"If I leave a speech and those in attendance think they know where I stand on any controversial issue, then they're guessing. Because they won't find it in the words I've spoken," he wrote in a blog post on the CBC website.
"I would not, do not, and have not, given a speech either promoting oilsands development or opposing it."
The anchor of The National said he gives about 20 speeches each year, about half of them unpaid. When he receives a fee, he often donates part or all of the money to charity, he said.
Mansbridge said the network's senior management has always approved his speaking engagements and known when he is paid for them.
Some media watchers have suggested it's not appropriate for journalists to accept money from groups or industries that are the subject of their reports.
On Wednesday, a CBC report on its president Hubert Lacroix's appearance before a Senate committee said the anchor's speaking engagements are vetted in advance.
"And each one is looked at to make sure there is no conflict of interest with respect ... to editorial coverage and to make sure that our rules are respected," Lacroix told the committee.
"He knows that he never offers up his opinion or takes a position on anything that is in the news when he makes those speeches."
This comes after a published report said Mansbridge was paid to speak to the Canadian Association of Petroleum Producers in 2012.
He is the second CBC personality recently to face questions for reportedly receiving payment in exchange for speaking at events organized by members of the oil industry.
The network has acknowledged that Rex Murphy, who hosts the show "Cross-Country Checkup," has given speeches supporting oilsands development.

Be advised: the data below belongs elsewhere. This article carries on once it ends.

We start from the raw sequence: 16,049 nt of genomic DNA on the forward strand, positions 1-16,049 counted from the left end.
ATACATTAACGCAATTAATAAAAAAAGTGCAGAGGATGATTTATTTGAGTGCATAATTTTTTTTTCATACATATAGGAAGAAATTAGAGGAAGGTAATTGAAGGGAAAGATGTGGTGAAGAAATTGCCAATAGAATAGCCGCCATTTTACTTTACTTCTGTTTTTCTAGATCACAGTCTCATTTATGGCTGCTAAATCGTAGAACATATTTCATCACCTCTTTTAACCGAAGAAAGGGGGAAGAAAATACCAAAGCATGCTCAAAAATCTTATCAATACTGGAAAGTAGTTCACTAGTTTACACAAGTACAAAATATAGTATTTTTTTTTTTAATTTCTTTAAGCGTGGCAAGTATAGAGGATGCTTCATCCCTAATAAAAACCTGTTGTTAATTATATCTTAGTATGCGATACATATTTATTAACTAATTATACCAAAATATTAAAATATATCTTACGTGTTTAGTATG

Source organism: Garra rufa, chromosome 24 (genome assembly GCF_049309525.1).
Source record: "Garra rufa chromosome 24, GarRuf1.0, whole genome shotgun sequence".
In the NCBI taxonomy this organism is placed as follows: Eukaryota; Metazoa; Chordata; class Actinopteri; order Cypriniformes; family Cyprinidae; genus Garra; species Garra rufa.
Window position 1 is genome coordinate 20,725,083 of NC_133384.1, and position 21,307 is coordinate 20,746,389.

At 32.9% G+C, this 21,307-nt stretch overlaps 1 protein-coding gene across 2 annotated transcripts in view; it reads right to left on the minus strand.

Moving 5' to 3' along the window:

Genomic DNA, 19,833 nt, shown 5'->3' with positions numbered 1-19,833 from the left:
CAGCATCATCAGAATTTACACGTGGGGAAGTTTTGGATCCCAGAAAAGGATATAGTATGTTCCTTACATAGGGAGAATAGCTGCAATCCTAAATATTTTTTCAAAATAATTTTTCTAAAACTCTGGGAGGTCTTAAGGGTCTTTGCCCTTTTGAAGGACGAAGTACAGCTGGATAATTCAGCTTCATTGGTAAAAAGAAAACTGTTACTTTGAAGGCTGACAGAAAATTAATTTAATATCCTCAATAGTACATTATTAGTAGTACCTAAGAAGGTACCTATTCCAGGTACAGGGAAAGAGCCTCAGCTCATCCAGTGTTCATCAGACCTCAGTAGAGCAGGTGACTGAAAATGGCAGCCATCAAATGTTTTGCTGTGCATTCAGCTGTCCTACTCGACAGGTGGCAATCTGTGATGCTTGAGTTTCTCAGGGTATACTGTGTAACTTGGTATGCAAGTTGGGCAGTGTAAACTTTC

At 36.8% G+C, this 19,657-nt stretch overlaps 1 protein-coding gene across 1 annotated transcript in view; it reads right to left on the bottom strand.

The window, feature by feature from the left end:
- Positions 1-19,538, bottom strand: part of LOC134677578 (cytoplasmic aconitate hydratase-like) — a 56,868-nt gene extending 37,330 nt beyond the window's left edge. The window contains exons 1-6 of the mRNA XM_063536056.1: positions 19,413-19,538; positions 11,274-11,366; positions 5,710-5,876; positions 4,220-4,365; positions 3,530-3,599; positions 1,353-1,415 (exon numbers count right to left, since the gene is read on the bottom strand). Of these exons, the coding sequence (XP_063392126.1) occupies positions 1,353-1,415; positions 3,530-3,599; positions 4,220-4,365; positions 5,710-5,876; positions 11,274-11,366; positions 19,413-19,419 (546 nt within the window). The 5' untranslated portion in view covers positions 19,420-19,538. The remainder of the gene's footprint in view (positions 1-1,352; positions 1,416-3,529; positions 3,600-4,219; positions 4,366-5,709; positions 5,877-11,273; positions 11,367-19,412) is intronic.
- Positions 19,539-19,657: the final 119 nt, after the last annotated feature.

Murphy stood by his comments in a column published last week in the National Post, saying he always speaks his mind and his opinions can't be bought.
To suggest otherwise is "an empty, insulting slur against my reputation as a journalist," he wrote.
The executive director of the Organization of News Ombudsmen told CBC Radio that neither journalist should have accepted money — and that in doing so, they've undermined the broadcaster's credibility.
"The problem is in the money received," Jeffrey Dvorkin, a former managing editor for CBC Radio, told "As It Happens."
"In the end, there is a suspicion laid on all of the CBC," he said.
"It's about reputation here and what Rex has done, he has, frankly, I think, sullied the reputation of all CBC journalists by doing that and Peter Mansbridge hasn't helped particularly in taking money from that source either."
The CBC has defended Murphy's actions, saying he is a freelance commentator paid to take a "provocative stand" on issues.
In a blog post published earlier this month and updated Thursday, CBC News editor-in-chief Jennifer McGuire said freelancers are given more leeway to express their views.
Full-time staff, however, must abide by an internal policy that states "CBC journalists do not express their own personal opinion because it affects the perception of impartiality and could affect an open and honest exploration of an issue," she said.
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